WITH the curtain now closed on the Games of the 31st Olympiad golf has much to consider in the wake of its first appearance since the Games of the Third Olympiad some 112 years go.
In golf circles, the two weeks of competition at Gil Hanse’s sporty Rio layout are being hailed an unqualified success.
Outside the golfing fraternity, however, the reaction is somewhat more difficult to judge.
There is no question both the men’s and women’s competitions in Rio were fabulous examples of both exciting golf and compelling finishes but so, too, were several of the game’s majors in 2016.
Justin Rose’s 18th hole triumph over Henrik Stenson was engrossing to watch but, in fairness, hardly compared to the epic 18-hole finale between Stenson and Phil Mickelson at Troon four weeks earlier.
Inbee Park’s runaway win, while Lydia Ko and Shanshan Feng staged a desperate battle for the silver medal, was captivating but better than Ko v Brooke Henderson at Sahalee in June? Not even close.
JUSTIN ROSE WAS AN ADVOCATE OF OLYMPIC GOLF EVEN BEFORE WINNING THE GOLD MEDAL:
If the point of golf being in the Games was to showcase the game as an exciting sporting spectacle to people who might not otherwise give it the time of day, it was likely moderately successful.
But if the goal was to ‘Grow the Game’, as so many seem to be touting, then the truth is it is far too early to tell what, if any, impact Rio has had.
The ‘Grow the Game’ argument has tended to be that Olympic sports attract government funding in most countries and that this extra money will help bring more players to the game.
In reality, there is little evidence to support this as Bradley Klein, columnist for the US magazine Golf Week, eloquently noted in a recent column.
“There's no evidence in the developing world that exposure to competitive golf develops mass popularity and participation,” Klein asserted.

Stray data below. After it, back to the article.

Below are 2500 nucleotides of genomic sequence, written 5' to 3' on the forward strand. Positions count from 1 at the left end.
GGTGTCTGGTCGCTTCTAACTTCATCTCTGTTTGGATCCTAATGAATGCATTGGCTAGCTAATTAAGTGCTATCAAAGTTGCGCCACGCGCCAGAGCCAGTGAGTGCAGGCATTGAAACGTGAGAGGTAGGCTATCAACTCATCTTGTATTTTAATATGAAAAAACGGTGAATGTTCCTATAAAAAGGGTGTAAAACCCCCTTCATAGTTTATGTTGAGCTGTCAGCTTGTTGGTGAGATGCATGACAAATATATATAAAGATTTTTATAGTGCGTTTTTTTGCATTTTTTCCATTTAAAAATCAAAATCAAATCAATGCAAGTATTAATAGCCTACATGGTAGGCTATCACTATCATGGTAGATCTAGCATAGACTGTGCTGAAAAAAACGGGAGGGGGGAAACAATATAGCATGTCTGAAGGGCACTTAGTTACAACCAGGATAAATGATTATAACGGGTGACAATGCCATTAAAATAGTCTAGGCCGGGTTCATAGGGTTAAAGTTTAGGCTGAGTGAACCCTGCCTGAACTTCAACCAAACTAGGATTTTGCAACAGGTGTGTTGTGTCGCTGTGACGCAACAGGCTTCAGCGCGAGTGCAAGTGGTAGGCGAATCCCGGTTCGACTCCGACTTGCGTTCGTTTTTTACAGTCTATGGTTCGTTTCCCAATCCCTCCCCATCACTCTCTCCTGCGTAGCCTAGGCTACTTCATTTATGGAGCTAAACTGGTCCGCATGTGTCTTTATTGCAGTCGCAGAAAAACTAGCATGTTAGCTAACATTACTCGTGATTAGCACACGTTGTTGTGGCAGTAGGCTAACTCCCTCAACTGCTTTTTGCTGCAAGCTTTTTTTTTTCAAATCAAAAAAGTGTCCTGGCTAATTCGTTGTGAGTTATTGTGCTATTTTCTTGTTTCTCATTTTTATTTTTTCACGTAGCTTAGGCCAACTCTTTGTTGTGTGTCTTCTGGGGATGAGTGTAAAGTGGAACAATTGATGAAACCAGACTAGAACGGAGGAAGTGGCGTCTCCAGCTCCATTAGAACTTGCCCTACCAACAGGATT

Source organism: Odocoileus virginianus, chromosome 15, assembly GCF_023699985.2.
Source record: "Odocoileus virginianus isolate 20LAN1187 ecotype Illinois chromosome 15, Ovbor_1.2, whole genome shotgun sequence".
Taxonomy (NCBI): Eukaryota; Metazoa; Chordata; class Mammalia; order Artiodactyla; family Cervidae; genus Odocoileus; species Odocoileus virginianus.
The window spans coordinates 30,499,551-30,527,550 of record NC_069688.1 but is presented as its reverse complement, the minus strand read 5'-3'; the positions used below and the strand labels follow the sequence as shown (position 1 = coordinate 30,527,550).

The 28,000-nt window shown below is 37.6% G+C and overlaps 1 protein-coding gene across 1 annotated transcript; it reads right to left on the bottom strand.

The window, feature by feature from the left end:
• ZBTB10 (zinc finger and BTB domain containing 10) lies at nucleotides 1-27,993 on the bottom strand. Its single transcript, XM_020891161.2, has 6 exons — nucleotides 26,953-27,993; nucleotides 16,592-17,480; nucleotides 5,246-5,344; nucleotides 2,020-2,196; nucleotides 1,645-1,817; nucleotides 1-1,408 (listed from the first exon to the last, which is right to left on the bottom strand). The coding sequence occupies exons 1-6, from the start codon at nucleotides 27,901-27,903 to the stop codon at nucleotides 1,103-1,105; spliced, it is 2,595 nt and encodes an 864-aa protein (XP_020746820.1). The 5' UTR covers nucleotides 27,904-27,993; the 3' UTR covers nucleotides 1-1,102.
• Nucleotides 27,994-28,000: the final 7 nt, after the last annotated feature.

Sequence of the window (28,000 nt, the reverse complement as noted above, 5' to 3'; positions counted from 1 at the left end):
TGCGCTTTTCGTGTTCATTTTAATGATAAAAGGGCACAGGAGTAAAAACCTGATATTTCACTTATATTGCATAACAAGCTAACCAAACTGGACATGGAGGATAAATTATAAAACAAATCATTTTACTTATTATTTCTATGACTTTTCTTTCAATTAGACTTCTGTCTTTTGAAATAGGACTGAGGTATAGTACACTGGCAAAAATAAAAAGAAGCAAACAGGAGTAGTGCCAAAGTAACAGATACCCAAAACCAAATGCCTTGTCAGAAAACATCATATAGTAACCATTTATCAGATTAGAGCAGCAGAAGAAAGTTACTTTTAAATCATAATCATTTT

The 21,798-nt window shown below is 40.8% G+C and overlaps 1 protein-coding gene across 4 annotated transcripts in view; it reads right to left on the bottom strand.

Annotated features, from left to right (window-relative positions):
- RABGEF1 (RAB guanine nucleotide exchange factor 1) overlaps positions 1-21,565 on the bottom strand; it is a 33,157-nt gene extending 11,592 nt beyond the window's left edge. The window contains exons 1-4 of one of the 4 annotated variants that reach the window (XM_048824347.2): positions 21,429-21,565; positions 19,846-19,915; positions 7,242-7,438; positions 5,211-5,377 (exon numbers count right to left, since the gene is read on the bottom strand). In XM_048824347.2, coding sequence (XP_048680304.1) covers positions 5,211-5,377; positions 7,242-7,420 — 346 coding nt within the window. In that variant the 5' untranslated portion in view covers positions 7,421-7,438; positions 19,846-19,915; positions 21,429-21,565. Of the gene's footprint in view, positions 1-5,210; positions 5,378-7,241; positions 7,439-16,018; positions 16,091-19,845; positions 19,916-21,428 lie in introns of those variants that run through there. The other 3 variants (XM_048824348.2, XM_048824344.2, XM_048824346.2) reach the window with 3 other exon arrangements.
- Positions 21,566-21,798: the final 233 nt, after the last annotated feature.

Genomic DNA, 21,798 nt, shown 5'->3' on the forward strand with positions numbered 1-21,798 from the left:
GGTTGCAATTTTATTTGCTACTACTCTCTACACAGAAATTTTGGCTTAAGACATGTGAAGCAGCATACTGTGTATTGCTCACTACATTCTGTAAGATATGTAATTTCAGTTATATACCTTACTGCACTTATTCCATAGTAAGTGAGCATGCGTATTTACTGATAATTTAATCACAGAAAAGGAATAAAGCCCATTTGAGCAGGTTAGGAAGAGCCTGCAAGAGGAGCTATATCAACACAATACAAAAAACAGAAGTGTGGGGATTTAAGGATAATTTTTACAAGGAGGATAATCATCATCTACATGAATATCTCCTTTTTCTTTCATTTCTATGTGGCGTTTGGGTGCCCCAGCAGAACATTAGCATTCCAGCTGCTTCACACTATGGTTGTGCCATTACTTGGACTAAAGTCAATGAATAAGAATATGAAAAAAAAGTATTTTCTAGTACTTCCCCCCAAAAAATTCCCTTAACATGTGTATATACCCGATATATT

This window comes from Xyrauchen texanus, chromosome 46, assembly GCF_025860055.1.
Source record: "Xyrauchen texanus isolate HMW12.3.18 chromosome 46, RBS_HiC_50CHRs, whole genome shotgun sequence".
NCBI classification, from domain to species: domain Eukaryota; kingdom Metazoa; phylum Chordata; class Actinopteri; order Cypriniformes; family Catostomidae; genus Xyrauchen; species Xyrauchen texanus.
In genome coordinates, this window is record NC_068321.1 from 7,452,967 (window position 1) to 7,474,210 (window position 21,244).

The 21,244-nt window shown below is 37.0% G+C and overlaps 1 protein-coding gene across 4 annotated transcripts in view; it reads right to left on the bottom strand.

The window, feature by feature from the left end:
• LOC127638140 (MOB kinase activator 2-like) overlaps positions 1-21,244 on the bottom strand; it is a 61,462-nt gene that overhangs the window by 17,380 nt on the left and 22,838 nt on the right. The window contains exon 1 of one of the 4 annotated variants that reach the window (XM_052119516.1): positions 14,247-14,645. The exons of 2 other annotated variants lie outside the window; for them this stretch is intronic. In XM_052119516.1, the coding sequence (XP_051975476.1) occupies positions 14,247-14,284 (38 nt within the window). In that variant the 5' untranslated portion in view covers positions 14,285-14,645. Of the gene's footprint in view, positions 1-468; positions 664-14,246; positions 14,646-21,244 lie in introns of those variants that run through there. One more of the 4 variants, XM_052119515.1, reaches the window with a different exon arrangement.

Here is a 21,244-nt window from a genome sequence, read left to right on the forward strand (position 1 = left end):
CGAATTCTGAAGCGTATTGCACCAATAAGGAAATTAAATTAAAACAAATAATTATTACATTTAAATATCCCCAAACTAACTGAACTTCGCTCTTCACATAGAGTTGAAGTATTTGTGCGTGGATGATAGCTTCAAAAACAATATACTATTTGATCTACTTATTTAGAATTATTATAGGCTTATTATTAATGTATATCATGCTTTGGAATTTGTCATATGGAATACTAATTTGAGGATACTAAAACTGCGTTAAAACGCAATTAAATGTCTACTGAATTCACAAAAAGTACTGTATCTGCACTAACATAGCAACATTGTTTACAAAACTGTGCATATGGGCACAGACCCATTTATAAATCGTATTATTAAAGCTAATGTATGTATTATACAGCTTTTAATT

“An aspiring country such as China might seek world-class status through training elite athletes to compete on a global stage.
“But that doesn't translate into mass participation without an entirely different, populist emphasis, one based on getting youth from the peasantry and middle classes out to play.”
In the list of barriers to people taking up golf it’s hard to imagine a lack of exposure or limited access to elite training rank very high.
The role of professional golf in promoting the game at grass roots level has always been a complex one and including it in the Olympics doesn’t necessarily change the relationship.
Especially when the product dished up in Rio (72-hole individual strokeplay) looks and feels exactly like almost every other professional tournament on the planet the intended audience is already ignoring.
It is to be hoped that the feats of the six medalists in Rio inspire kids in every part of the world to consider taking up golf in the hopes of one day emulating their heroes.
In reality, that seems an unlikely scenario though if golf can survive beyond Tokyo 2020, perhaps the next generation will consider it a more important part of the competitive mix.
GIL HANSE'S RIO COURSE WAS UNIVERSALLY APPLAUDED:
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